As many of us go onto start our next journey in life whether that be starting graduate school, beginning a summer opportunity, or graduating from a program. There is no correct order or timeline for things to be done. Be patient with whatever path and journey your life may take.
Graduate school is an opportunity to learn more about the things you are interested in. What people don’t always tell you, is that it can make you rethink your choices and/or reveal new passions. I used to be an over-planner. Every step I took was carefully laid out. In graduate school I have been exposed to different concepts, cultures and opportunities. We can’t plan everything. I’ve had to fight myself to go off of the path I laid out for myself to achieve something greater. Don’t be afraid to take a leap of faith and trust yourself, your heart or your gut. 🙂
How to Communicate in Grad School?
“Do you understand the words, that are coming out of my mouth?” is quote by Chris Tuckers’ character from the classic buddy cop movie “Rush Hour.” One of the obstacles that Tucker and his co-star, Jackie Chan, had to overcome was being able to communicate with one another. Communication is a very important factor in graduate school, as you have to be able to articulate to other people how you are doing on your academic journey or what you need. This comes down to be able to communicate with professors, classmates and your friends with how you’re feeling in your academic career.
Now that you are in graduate schools it’s important to let your advisors or professors know if ever feel you’re struggling in courses sooner rather than later. You don’t want to wait till after midterms to tell the professor that you’ve been struggling with the material, as had you said something sooner may have affected the difference between passing and failing your exam. Communicating with your professors begins in the classmate. A common practice for students is when it comes to note taking is to pretend you understand what was written on the board, when in reality you don’t. In moments like that it’s important to be honest and let them know if there is any part of the material you don’t understand. If the confusion about the material continues, that’s when it is important to see the professor during office hours. Speaking from experience, I’m currently taking intro to statistics, and I usually see the professor in that course at least once a week in order to gain a better understanding of the course material. So it’s important to communicate with your professors on how you’re doing in your graduate level courses. But the other part of communicate is that with your classmates (colleagues).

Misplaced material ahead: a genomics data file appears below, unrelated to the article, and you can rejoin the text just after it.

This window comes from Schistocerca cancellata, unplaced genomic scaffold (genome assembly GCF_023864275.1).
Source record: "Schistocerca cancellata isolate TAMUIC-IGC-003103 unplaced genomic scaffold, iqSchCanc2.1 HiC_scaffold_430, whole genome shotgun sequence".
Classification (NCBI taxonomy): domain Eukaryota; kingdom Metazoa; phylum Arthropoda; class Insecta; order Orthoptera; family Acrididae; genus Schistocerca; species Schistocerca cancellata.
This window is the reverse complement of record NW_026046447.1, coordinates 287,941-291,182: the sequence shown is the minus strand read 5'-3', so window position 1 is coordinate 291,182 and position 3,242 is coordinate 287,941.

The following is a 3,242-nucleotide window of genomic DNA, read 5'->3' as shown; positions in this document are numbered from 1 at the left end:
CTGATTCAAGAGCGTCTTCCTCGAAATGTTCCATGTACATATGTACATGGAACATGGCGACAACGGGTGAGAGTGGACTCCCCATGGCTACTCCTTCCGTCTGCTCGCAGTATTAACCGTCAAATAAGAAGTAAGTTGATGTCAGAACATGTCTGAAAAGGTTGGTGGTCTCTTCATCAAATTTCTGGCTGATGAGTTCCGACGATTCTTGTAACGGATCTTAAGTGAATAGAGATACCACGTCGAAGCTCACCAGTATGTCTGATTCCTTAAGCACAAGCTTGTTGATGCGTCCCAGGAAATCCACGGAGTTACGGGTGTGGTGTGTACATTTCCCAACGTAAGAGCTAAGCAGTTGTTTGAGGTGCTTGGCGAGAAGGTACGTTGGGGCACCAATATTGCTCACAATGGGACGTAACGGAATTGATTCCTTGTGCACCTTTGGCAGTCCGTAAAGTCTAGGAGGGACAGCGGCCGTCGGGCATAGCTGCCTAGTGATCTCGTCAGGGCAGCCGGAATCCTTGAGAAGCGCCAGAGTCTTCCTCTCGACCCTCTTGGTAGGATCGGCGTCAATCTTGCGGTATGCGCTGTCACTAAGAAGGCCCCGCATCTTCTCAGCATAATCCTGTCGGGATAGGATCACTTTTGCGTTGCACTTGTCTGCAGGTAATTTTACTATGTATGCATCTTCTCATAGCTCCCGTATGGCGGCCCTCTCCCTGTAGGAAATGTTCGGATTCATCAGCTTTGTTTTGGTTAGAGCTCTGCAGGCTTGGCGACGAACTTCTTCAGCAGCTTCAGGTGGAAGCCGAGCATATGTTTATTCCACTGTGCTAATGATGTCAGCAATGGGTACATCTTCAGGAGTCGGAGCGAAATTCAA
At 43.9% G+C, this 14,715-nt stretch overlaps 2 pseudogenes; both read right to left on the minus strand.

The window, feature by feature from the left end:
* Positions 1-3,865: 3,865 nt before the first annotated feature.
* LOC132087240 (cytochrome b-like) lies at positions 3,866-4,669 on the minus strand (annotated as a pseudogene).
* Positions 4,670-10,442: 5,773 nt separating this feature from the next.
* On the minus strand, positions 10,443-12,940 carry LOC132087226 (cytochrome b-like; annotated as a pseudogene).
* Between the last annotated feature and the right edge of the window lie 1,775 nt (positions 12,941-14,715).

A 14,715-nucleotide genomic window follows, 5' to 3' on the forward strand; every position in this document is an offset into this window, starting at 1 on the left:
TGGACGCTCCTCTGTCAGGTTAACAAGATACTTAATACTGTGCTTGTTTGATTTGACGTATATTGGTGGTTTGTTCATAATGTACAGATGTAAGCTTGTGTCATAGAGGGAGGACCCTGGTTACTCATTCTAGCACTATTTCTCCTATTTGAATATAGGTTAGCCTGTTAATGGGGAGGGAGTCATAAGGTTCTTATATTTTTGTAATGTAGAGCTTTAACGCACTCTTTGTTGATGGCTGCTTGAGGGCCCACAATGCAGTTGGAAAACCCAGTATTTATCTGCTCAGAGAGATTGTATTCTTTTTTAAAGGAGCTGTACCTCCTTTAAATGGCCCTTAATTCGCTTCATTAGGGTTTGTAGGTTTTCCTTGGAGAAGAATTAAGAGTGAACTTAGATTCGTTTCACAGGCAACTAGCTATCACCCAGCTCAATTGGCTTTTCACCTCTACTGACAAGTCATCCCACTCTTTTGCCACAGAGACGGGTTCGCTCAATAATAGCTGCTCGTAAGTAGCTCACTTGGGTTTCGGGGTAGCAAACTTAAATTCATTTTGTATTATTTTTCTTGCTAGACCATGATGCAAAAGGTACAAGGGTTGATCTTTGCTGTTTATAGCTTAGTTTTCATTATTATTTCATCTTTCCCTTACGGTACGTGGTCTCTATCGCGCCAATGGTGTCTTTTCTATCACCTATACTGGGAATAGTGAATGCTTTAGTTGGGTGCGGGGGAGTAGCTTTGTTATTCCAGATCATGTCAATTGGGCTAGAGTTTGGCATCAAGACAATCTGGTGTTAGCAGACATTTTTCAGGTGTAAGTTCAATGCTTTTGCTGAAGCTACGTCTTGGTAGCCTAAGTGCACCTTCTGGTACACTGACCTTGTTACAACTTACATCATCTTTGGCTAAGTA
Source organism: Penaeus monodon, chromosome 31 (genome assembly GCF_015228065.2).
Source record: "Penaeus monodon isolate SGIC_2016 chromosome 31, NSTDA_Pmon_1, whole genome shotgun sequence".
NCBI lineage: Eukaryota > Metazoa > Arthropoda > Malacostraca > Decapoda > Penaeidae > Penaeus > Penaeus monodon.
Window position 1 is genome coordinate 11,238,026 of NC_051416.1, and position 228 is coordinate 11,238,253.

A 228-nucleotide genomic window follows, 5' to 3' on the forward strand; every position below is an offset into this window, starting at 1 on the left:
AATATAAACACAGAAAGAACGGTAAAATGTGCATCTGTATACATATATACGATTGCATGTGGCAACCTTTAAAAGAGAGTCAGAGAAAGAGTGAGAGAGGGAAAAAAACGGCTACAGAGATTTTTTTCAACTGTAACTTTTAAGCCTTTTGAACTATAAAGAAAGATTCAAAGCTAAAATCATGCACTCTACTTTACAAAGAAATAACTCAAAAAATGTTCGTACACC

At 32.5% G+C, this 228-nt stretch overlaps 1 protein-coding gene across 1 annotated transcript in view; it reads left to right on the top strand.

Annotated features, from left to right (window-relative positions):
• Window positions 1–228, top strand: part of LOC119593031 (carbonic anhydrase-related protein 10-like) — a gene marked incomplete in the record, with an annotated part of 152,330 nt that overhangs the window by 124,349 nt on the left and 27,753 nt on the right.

Properly communicating with your colleagues, be they in your cohort or organization, is another important of grad school life. This can be applied to not only how to study for classes in your department, but also to be able to coordinate meetings or activities. One way this applies is if you’re apart of a student organization and get emails about coordinating a meeting with other members and need to respond on the location and time. The worst kind of response is no response as that can make it harder to plan a meeting if only a few people respond to the email. So even if the response is not immediate, it’s still better to respond sooner rather than later. This can be applied to studying with a group of your classmates as to not only where to study, but also what to study in terms of course material. Being able to communicate properly with your colleagues helps show your reliability in planning events or meetings, but also shows your understanding the responsibility that comes with it.
Overall knowing how to communicate to other people in graduate school is something you learn over time. There will be times that they’ll come to you, but it’s important to know when to be direct and go to them when you have concerns or planning something. Understanding this will help make your academic career all the more successful.
After Spring break, most students regardless of classification are looking to prepare themselves to end the semester strong. The important thing to consider after spring break in particular, however, is how you will continue your matriculation progress through the summer. While most students may choose to focus on day of, or week of assignments, graduate students should be planning ahead with research and writing plans during and post-semester. I’ve come to realize that pacing yourself as a graduate student with rotating weekly obligations is a near superpower, once you get the hang of it.
Research and writing planning during the late spring can certainly provide a boost for graduate students to apply for grants, conferences, and other fellowship opportunities in the future. As you consider what “springing into action” means for you specifically, I would propose the following questions to determine which action should be taken to ensure optimal success for you as a prospective or current graduate student:
- What stage are you in currently in pursuit of your graduate degree? (classification, program requirements, research interests)
- Where are your research archives? (databases, libraries, locations outside of the university)
- Is there a conference, fellowship, grant, that you need to write for? (deadlines, recommendations, format)
- How can you get ahead with writing for the next term over the summer? (May/June/July)
While we all come to graduate school “bright-eyed and bushy-tailed”,it can be easy to get overwhelmed. We get caught up in our work and may even lose sight of the the reason we decided to pursue a graduate degree. It is very important to find ways to feed your passion outside of school. For me, this includes volunteering and creative writing. While neither of these are directly related to my coursework, they feed my passions and bring me back to reality. Other grounding activities i’ve indulged in include include recording gratitude and making what I call “passion goals”. Some of my passion goals are to read 4 books this year (not for class) and to do at least one craft every month. There are plenty of self-care activities out there that can support your passions (or even help you discover more!)
Who isn’t excited to have a little time off? But often as graduate students we don’t have the option to bail on teaching and graduate responsibilities during breaks. Whether it’s because traveling is too expensive or have an approaching deadline for a project you will, on occasion, find yourself in town during a school break. Staying in town when the majority of the student body vacates can seem disheartening, but have no fear, here are five hidden ways to enjoy your campus staycation.